Specific Learning Disability in Reading

If you and your child’s educational team suspect that they have a reading disability, the team will conduct an Evaluation Team Report (ETR) to determine if the student meets the definition of a student with a disability, as outlined in the Individuals with Disabilities Act (IDEA). In this step, the team will also have to decide which disability category is most appropriate based on the results of the ETR. Should the data support that your child has a reading disability, they would qualify under the category of Specific Learning Disability.

Specific Learning Disability has been defined by the Ohio Department of Education as:

“a disorder in one or more of the basic psychological processes involved in understanding or in using language, spoken or written, that may manifest itself in the imperfect ability to listen, think, speak, read, write, spell, or to do mathematical calculations, including conditions such as perceptual disabilities, brain injury, minimal brain dysfunction, dyslexia, and developmental aphasia. Specific learning disability does not include learning problems that are primarily the result of visual, hearing, or motor disabilities, of intellectual disability, of emotional disturbance, or of environmental, cultural, or economic disadvantage.”

The Specific Learning Disability category is further broken into more detailed parts based on which exact skills the evaluation shows as an area of need. In the case of reading, your child may qualify under basic reading skills, reading fluency, and/or reading comprehension.

When we look back at our last blog about the five main areas of reading, we can see that they all fit within the ETR categories.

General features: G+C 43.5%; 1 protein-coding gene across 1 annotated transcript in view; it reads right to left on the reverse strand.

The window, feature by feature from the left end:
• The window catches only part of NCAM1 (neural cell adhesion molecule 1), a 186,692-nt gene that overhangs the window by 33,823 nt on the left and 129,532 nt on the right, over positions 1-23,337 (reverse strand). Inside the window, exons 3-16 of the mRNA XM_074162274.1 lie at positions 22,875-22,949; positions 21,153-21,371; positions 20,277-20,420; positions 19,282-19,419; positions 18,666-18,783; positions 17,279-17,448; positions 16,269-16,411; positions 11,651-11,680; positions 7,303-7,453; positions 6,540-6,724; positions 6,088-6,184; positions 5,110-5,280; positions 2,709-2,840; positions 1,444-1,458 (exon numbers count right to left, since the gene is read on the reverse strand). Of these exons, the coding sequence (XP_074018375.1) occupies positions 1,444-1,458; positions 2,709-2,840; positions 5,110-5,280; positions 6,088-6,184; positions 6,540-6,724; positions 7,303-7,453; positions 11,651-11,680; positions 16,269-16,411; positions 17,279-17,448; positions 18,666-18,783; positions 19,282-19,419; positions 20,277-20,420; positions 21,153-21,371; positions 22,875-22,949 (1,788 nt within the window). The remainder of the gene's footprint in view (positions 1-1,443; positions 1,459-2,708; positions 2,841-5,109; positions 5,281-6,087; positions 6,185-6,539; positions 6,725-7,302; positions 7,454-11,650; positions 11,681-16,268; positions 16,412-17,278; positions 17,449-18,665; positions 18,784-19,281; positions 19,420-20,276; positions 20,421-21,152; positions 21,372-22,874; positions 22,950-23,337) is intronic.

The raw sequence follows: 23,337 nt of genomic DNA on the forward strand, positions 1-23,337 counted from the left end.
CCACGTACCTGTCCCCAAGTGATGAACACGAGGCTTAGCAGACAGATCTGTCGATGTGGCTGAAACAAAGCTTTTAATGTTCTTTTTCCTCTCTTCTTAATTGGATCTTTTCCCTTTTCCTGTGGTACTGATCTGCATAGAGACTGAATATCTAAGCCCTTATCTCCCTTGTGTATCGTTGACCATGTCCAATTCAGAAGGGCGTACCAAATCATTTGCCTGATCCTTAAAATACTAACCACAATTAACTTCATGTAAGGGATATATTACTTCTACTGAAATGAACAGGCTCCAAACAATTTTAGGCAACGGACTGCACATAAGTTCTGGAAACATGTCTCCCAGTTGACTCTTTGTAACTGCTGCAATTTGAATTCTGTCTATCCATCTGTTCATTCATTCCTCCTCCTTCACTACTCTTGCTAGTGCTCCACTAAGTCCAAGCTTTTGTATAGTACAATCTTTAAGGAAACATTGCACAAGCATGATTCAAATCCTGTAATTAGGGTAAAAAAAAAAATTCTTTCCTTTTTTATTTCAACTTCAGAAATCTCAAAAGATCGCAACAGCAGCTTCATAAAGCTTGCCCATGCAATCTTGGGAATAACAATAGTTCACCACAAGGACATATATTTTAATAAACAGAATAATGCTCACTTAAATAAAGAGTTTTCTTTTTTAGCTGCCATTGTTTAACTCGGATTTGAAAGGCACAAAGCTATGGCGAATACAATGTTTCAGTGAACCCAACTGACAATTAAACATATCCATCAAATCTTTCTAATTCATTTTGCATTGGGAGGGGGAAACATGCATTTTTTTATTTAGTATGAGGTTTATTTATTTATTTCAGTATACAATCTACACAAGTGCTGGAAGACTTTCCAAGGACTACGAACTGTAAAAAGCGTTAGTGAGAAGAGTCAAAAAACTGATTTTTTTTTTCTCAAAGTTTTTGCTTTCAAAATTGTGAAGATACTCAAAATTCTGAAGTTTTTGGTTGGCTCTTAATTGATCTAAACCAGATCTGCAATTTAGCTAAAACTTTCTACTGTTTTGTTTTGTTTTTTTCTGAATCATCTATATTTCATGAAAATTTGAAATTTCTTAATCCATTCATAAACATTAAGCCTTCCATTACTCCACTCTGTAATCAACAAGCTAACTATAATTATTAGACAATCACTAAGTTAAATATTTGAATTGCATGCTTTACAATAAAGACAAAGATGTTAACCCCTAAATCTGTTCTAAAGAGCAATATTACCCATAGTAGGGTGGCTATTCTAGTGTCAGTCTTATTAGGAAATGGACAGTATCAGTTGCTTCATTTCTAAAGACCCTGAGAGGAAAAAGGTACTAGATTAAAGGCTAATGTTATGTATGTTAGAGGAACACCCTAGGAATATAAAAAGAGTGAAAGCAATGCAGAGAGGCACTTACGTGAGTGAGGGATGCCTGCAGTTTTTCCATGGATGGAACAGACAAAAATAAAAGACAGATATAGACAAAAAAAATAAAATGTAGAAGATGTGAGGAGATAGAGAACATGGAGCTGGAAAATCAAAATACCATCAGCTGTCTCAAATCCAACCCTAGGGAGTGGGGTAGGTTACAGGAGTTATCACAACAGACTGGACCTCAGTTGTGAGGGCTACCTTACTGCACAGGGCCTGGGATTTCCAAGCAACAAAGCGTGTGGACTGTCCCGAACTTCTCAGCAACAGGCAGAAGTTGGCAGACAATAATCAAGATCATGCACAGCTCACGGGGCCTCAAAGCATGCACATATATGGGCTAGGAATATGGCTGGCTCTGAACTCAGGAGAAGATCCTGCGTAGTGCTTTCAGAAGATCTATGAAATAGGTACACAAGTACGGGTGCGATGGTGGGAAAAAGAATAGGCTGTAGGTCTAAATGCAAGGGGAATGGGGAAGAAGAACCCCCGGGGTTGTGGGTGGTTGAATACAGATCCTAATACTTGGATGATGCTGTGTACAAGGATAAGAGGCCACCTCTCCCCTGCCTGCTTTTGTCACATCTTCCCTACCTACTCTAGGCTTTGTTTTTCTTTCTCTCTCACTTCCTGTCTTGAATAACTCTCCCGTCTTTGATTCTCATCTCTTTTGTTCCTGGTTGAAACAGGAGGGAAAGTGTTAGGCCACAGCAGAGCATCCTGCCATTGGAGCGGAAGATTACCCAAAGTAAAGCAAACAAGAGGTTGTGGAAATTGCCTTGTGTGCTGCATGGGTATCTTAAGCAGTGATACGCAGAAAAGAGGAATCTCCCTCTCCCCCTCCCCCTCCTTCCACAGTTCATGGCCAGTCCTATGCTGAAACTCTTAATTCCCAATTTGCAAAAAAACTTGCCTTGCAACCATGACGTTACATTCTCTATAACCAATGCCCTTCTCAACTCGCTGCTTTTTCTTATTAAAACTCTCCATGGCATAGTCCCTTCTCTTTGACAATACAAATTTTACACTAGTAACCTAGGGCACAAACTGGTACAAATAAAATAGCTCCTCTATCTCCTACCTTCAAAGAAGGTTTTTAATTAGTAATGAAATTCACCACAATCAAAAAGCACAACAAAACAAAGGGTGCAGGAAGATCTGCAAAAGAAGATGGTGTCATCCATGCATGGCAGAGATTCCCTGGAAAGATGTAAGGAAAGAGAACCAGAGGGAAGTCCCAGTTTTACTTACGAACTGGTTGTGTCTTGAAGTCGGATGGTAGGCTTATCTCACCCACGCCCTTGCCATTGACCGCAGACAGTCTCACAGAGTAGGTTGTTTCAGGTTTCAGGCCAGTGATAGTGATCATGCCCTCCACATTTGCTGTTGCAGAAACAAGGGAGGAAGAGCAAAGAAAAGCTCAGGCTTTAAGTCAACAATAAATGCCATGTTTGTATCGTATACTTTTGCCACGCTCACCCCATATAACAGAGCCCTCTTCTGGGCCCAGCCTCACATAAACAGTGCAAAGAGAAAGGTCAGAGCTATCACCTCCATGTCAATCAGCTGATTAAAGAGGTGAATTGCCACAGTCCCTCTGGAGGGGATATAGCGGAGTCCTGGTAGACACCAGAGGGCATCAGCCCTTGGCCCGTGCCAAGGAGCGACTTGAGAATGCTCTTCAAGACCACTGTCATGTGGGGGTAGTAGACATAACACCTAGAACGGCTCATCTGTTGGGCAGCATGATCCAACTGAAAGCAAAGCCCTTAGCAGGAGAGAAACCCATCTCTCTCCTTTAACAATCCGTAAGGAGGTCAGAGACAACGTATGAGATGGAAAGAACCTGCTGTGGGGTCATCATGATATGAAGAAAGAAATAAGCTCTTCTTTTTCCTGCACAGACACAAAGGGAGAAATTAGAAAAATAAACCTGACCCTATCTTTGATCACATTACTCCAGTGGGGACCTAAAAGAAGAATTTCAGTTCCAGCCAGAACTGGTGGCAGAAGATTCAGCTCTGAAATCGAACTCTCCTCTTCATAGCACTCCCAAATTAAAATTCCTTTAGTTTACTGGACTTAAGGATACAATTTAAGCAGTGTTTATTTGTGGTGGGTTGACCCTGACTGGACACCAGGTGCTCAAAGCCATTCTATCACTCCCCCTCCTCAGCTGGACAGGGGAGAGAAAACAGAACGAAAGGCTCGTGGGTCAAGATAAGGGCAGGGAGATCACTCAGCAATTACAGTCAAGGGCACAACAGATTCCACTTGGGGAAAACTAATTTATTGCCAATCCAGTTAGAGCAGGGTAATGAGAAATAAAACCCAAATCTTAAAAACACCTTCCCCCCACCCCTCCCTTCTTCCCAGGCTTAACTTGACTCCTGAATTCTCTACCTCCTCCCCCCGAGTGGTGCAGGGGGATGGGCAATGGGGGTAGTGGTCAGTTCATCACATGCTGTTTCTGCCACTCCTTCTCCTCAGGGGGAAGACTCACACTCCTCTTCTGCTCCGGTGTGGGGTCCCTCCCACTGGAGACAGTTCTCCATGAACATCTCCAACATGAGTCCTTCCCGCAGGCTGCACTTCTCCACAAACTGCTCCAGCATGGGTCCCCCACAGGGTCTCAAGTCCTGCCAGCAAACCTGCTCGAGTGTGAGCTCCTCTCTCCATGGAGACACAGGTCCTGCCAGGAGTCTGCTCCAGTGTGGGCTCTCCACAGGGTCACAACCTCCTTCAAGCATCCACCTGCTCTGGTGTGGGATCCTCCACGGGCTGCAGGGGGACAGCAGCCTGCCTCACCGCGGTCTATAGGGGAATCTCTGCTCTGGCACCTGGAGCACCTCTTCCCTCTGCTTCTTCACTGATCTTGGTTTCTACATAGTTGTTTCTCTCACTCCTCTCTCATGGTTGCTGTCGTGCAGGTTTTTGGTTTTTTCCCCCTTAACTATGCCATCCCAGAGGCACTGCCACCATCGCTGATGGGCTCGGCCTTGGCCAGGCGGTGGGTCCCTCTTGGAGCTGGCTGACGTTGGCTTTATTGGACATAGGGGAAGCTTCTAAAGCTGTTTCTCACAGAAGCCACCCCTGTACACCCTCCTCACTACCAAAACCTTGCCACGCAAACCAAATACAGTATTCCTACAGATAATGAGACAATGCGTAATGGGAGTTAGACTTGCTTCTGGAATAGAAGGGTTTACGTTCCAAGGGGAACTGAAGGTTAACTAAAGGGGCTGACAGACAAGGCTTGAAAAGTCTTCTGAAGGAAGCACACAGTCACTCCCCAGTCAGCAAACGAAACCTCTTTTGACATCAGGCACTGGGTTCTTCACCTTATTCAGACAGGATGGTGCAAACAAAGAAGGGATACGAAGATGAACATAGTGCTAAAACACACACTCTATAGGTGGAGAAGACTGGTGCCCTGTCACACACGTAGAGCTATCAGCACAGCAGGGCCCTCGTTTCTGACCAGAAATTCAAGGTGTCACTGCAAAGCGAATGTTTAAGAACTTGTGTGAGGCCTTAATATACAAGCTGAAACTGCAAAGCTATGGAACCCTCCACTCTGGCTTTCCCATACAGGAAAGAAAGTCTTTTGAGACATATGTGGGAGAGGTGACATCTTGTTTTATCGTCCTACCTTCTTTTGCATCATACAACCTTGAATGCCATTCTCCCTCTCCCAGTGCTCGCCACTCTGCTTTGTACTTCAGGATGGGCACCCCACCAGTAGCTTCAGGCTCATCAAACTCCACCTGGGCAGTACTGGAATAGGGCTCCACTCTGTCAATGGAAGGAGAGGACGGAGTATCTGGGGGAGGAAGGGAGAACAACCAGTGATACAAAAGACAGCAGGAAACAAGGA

Basic Reading Skills

Both phonemic/phonological awareness and phonics can be considered basic reading skills. If your child has qualified under basic reading skills, this means that they have difficulty understanding and manipulating sounds in our oral language and/or have difficulty recognizing sound-symbols and common letter patterns when reading. This leads to issues with learning basic reading skills, such as accurately identifying words.

Reading Fluency

If your child has qualified for special education services in the area of reading fluency, this means that they have difficulty reading quickly and accurately with appropriate expression.

Reading Comprehension

Both reading vocabulary and comprehension skills falls under the reading comprehension category. If your child qualifies for special education in this area, it means that they have difficulty deriving meaning from text.

Next week, we will continue our discussion about reading disabilities by discussing dyslexia and its unique characteristics.